I have discussed this issue with other priests and asked where the words "born again" appear in the baptismal service. Those clergy who do not read the silent prayers were unable to answer the question.

I have strong feelings about the need to read the prayers aloud - not just the Anaphora prayers. After thirty eight years of celebrating the Divine Liturgy, I have come to believe that the "silent prayers" are the core of the liturgy. When I first came to Saint Luke, I read only the Anaphora prayers aloud. It was not until we were given permission by Archbishop Job to use modern English that I discovered the impact of these prayers. I had read them silently over the years. I did them by rote. Sometimes I skipped them when I was rushed or if the choir finished before I finished. I was just going through the motions. If the word "liturgy" means work of the people, then for me it was becoming a dead work. I was like a Pharisee following the letter of the law without the content or meaning.

As I became more accustomed to the modern English, I found that I was really praying the prayers. Since I don't normally speak to God in my personal prayers using "Thee" or "Thou", the silent prayers began to match my personal prayers. I found I could no longer pray the prayers without listening to them. I had returned to the practice of the ancient Church of reading the prayers aloud for myself and for the worshipper. I found that I could concentrate on them without my mind drifting. Each word came alive with meaning. I was praying in the spirit. This experience continues to this day as I pray the prayers aloud each Sunday.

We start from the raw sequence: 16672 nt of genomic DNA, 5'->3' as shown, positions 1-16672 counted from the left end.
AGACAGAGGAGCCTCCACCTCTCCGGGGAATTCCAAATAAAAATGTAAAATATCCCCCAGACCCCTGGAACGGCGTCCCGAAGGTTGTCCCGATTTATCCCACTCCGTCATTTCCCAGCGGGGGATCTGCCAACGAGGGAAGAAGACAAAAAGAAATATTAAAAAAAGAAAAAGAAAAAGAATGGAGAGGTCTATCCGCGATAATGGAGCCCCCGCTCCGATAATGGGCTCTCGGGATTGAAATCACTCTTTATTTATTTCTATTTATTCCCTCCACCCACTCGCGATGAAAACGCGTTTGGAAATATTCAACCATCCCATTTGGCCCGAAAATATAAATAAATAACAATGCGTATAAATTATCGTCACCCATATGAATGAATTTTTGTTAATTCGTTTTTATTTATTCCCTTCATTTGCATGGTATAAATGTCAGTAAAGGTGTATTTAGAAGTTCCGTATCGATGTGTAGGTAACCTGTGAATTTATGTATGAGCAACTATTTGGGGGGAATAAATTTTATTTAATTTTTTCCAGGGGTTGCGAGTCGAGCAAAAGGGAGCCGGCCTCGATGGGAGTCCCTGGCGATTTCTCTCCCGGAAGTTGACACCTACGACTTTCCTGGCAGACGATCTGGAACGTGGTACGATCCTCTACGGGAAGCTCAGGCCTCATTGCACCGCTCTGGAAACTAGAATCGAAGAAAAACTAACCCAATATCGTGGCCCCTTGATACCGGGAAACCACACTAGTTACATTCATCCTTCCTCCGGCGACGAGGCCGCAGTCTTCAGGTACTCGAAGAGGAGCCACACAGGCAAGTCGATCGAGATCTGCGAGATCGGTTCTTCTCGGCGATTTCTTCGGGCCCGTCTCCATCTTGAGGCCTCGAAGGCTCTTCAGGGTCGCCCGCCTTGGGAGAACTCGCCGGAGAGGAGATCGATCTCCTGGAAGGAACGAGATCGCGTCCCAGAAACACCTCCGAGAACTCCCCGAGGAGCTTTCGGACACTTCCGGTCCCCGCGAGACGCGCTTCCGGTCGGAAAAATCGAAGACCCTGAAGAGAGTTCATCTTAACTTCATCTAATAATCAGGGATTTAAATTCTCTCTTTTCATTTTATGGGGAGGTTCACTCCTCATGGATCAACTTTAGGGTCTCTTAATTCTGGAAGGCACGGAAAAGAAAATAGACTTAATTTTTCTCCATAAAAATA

One question raised regards the content of the prayers. Some prayers are for the "people standing here present" while others are for the priest's strength to celebrate the liturgy. One could argue that the prayers for the priest should be recited silently by the priest since they are for him. I disagree. My stand is supported by the prayers of our Lord Jesus Christ found in the scripture. Jesus gave us the "Lord's Prayer." He directed us to say this prayer secretly but he did not say silently. We have a choice.

There is a second prayer which is the real "Lord's Prayer". It appears in the Gospel of John chapter 17. It is that long prayer that the priest reads aloud on Holy Thursday. It is a personal prayer by Jesus Christ to his Father. In the prayer he prayed about His relationship to His Father that He has done His work and will return to Him. He also prayed for us to be as one as He is with his Father. There are other times when He prayed aloud. In the Garden of Gethsemane He prayed to His Father "to take this cup from me" and on the Cross when he cried out "my God, my God" as he was reciting Psalm 21. If Jesus said these prayers silently, we would never know that He prayed for Himself and that He prayed for us.

The silent prayers are rich in theological content. They teach us about the Holy Trinity and the Theotokos. It has been said that in the Orthodox Church a theologian is one who prays and one who prays is a theologian. Theology has never been removed from liturgy. As Orthodox Christians we pray our theology. It is not an opera on the life of Christ which is concerned about rhythm. The Divine Liturgy is the Kingdom of Heaven made present. The Divine Liturgy has been one of the most effective evangelistic tools. It was because of the Divine Liturgy that the Church survived under Ottoman and Communist rule. How can we witness to the world? How can we fulfill the Great Commission to preach and teach if we keep silent?

I am not an expert on liturgical theology. This is certainly not the last word on this subject. I invite comments and criticism of this editorial.